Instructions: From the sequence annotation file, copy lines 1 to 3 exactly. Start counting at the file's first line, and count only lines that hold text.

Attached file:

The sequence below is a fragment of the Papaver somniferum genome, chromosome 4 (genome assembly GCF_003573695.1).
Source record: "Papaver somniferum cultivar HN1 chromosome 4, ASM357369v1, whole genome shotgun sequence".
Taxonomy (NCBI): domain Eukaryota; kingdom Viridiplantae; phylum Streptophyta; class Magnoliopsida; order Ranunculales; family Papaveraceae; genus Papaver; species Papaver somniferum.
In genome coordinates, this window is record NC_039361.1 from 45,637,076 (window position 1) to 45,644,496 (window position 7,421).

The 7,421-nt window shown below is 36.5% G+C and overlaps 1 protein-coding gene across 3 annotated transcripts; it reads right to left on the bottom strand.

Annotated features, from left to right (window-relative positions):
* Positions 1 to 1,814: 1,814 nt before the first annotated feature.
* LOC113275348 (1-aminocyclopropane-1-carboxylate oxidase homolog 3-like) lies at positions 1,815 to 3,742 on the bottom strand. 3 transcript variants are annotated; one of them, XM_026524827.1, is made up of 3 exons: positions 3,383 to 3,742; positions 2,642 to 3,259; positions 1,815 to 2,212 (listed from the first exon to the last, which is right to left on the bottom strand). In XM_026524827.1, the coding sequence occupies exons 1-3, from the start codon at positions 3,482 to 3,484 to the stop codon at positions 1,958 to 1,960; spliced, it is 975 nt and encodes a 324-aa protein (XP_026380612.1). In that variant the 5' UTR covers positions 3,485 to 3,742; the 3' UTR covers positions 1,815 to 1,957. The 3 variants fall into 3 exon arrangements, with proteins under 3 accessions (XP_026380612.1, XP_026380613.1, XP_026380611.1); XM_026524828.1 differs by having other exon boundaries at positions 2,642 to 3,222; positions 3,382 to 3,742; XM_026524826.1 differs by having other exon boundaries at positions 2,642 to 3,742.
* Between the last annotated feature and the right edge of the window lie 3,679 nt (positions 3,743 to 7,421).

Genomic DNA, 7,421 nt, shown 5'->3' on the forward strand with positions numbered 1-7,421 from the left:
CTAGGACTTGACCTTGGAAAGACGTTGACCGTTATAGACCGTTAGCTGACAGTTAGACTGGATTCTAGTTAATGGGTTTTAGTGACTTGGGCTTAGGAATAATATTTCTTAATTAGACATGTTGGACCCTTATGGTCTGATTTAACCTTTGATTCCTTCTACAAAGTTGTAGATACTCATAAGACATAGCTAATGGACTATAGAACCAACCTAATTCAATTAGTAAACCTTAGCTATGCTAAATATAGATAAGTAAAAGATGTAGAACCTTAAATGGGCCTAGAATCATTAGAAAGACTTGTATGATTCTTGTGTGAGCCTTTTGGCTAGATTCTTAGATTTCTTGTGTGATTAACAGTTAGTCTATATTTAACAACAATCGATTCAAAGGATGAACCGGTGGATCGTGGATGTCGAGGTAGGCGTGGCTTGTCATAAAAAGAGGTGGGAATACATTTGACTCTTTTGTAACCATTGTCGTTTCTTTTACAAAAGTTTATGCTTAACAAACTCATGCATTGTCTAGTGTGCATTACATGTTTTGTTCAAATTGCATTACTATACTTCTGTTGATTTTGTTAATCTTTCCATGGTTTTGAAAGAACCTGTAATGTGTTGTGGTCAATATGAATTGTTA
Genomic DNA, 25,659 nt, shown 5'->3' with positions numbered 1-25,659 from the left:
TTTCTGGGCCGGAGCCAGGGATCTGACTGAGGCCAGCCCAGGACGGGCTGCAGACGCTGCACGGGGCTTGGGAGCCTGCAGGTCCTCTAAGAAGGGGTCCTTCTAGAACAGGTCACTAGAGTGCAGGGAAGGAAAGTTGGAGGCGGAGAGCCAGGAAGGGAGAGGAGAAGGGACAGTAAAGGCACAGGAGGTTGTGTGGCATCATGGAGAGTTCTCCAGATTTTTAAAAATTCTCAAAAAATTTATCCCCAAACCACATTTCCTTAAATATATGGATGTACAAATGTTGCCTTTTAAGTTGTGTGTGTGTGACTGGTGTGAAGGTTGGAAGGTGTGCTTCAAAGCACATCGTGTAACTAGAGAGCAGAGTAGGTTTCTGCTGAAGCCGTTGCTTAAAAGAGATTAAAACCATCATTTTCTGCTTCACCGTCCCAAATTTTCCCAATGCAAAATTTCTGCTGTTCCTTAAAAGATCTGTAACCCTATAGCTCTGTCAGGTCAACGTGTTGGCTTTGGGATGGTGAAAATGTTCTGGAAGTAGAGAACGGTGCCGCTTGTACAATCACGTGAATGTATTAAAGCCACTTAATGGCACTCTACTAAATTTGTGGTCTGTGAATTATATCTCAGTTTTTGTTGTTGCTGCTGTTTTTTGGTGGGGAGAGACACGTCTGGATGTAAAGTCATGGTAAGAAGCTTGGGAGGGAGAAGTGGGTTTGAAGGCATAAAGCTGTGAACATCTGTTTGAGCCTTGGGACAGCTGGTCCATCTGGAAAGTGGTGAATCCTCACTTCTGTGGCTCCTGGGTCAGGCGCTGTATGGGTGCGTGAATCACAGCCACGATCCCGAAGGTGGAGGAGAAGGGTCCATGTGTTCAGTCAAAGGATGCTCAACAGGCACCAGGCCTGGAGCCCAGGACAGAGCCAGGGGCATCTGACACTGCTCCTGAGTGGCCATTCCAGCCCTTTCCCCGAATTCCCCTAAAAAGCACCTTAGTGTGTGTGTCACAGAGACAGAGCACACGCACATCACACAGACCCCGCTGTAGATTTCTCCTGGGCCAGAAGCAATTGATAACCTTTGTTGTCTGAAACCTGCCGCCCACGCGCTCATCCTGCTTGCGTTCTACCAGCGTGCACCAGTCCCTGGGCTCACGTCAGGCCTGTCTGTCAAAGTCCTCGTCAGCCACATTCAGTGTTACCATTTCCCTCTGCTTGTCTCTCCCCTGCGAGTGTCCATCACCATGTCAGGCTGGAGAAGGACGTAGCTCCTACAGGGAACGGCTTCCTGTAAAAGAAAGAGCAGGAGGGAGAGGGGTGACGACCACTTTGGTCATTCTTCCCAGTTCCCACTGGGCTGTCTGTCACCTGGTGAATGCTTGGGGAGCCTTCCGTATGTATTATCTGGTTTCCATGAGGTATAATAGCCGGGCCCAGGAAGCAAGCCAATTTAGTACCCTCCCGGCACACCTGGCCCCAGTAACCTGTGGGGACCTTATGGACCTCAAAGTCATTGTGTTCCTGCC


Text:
The sequence below is a fragment of the Papaver somniferum genome, chromosome 4 (genome assembly GCF_003573695.1).
Source record: "Papaver somniferum cultivar HN1 chromosome 4, ASM357369v1, whole genome shotgun sequence".
Taxonomy (NCBI): domain Eukaryota; kingdom Viridiplantae; phylum Streptophyta; class Magnoliopsida; order Ranunculales; family Papaveraceae; genus Papaver; species Papaver somniferum.